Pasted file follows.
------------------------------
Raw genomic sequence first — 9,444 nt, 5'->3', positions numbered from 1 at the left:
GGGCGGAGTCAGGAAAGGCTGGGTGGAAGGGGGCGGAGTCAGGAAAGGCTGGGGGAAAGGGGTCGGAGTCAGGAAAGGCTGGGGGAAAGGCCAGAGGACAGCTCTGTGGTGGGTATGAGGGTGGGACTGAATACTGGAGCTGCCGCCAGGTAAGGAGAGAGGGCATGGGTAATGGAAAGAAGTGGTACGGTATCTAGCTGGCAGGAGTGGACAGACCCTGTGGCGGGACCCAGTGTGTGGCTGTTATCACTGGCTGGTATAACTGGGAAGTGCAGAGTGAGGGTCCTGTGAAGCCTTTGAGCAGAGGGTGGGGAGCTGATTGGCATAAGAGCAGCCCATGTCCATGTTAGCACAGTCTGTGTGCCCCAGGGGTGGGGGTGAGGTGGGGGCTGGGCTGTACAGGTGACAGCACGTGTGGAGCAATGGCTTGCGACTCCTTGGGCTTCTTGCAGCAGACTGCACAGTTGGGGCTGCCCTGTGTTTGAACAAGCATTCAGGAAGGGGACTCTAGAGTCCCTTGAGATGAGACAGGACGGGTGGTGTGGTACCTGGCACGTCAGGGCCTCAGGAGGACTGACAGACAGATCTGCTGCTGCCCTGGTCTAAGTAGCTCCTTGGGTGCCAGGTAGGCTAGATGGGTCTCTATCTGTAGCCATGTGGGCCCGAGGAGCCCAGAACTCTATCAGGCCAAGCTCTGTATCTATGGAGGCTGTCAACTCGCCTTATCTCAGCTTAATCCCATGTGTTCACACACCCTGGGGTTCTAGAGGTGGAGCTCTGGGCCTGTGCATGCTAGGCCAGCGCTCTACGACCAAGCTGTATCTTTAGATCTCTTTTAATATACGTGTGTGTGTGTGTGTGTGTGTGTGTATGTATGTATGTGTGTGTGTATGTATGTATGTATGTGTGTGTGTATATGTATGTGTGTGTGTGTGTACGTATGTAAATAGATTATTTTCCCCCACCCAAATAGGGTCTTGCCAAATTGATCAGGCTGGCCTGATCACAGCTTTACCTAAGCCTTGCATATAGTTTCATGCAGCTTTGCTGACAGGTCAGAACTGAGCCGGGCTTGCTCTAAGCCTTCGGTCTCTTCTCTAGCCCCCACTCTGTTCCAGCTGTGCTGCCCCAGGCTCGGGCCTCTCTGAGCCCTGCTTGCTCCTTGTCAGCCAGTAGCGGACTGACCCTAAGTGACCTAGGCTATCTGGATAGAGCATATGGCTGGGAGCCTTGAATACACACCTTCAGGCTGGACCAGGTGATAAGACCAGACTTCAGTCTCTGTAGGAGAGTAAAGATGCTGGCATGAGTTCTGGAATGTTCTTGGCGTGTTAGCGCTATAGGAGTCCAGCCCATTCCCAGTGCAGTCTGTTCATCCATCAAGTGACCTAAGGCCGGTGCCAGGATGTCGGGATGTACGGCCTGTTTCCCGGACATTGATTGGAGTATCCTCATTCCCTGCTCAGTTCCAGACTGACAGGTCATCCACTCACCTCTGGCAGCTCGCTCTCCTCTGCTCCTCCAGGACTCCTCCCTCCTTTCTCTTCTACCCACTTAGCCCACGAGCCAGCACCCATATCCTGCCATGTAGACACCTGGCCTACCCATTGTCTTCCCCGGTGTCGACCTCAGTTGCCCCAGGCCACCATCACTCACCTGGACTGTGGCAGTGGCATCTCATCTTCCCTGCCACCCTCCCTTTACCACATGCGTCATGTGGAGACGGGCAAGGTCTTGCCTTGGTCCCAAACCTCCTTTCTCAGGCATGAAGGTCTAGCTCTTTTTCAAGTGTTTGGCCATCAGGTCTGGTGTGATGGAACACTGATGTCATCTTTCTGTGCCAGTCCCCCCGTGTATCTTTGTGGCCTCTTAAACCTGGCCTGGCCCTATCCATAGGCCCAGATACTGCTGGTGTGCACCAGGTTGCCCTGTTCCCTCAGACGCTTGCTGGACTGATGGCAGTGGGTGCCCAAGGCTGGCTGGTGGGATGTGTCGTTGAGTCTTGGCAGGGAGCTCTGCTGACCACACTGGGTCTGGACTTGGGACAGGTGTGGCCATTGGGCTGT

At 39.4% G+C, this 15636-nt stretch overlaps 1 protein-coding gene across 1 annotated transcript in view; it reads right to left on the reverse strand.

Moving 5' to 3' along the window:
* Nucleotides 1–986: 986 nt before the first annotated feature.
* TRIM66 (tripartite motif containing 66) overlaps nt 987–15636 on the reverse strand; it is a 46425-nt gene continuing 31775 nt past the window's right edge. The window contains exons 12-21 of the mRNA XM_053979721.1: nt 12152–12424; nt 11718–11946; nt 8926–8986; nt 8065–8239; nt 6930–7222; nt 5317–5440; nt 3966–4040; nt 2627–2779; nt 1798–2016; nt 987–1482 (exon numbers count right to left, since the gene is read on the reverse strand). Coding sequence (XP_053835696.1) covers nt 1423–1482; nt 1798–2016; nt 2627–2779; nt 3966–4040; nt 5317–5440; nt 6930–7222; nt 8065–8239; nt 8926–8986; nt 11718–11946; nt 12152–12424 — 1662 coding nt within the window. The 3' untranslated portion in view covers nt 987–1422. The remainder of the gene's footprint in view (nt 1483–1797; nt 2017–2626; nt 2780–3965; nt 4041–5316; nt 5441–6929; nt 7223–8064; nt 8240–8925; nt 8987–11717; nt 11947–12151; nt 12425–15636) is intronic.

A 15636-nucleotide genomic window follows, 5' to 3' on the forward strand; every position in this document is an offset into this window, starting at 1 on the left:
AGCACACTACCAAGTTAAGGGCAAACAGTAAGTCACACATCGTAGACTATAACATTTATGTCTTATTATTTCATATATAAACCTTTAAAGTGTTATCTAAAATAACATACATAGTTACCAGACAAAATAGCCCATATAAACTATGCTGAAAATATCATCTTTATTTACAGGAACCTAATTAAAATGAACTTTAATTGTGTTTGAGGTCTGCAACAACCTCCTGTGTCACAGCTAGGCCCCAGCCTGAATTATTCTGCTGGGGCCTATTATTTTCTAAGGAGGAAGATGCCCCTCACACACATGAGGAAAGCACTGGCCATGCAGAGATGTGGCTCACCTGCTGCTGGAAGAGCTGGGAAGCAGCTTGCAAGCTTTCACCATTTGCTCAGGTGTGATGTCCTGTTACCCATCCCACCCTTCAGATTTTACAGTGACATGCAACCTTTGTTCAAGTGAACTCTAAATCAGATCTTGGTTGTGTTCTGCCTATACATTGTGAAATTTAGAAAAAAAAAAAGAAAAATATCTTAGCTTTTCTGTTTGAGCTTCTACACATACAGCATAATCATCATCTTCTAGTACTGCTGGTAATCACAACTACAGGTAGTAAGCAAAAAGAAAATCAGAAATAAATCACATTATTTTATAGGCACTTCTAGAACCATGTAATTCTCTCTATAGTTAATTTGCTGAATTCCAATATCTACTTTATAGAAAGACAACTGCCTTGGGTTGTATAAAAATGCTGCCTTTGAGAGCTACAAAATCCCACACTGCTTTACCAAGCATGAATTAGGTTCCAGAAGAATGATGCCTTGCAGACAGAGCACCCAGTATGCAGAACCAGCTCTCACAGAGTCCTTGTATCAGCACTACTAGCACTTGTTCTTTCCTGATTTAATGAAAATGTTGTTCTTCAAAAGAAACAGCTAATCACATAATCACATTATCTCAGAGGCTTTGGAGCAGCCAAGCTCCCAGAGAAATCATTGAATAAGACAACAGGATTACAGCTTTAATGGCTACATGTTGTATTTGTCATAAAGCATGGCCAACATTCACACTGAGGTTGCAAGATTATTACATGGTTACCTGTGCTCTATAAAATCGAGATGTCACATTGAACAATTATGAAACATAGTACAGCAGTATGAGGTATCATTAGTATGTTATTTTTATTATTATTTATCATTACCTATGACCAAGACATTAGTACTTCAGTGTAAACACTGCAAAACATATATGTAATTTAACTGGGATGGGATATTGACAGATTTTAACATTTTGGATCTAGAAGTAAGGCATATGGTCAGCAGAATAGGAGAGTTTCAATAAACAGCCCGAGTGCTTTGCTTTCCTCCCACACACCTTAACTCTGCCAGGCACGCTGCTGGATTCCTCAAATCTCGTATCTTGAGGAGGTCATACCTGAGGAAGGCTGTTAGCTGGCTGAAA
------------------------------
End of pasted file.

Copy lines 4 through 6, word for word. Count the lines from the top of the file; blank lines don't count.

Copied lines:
Moving 5' to 3' along the window:
* Nucleotides 1–986: 986 nt before the first annotated feature.
* TRIM66 (tripartite motif containing 66) overlaps nt 987–15636 on the reverse strand; it is a 46425-nt gene continuing 31775 nt past the window's right edge. The window contains exons 12-21 of the mRNA XM_053979721.1: nt 12152–12424; nt 11718–11946; nt 8926–8986; nt 8065–8239; nt 6930–7222; nt 5317–5440; nt 3966–4040; nt 2627–2779; nt 1798–2016; nt 987–1482 (exon numbers count right to left, since the gene is read on the reverse strand). Coding sequence (XP_053835696.1) covers nt 1423–1482; nt 1798–2016; nt 2627–2779; nt 3966–4040; nt 5317–5440; nt 6930–7222; nt 8065–8239; nt 8926–8986; nt 11718–11946; nt 12152–12424 — 1662 coding nt within the window. The 3' untranslated portion in view covers nt 987–1422. The remainder of the gene's footprint in view (nt 1483–1797; nt 2017–2626; nt 2780–3965; nt 4041–5316; nt 5441–6929; nt 7223–8064; nt 8240–8925; nt 8987–11717; nt 11947–12151; nt 12425–15636) is intronic.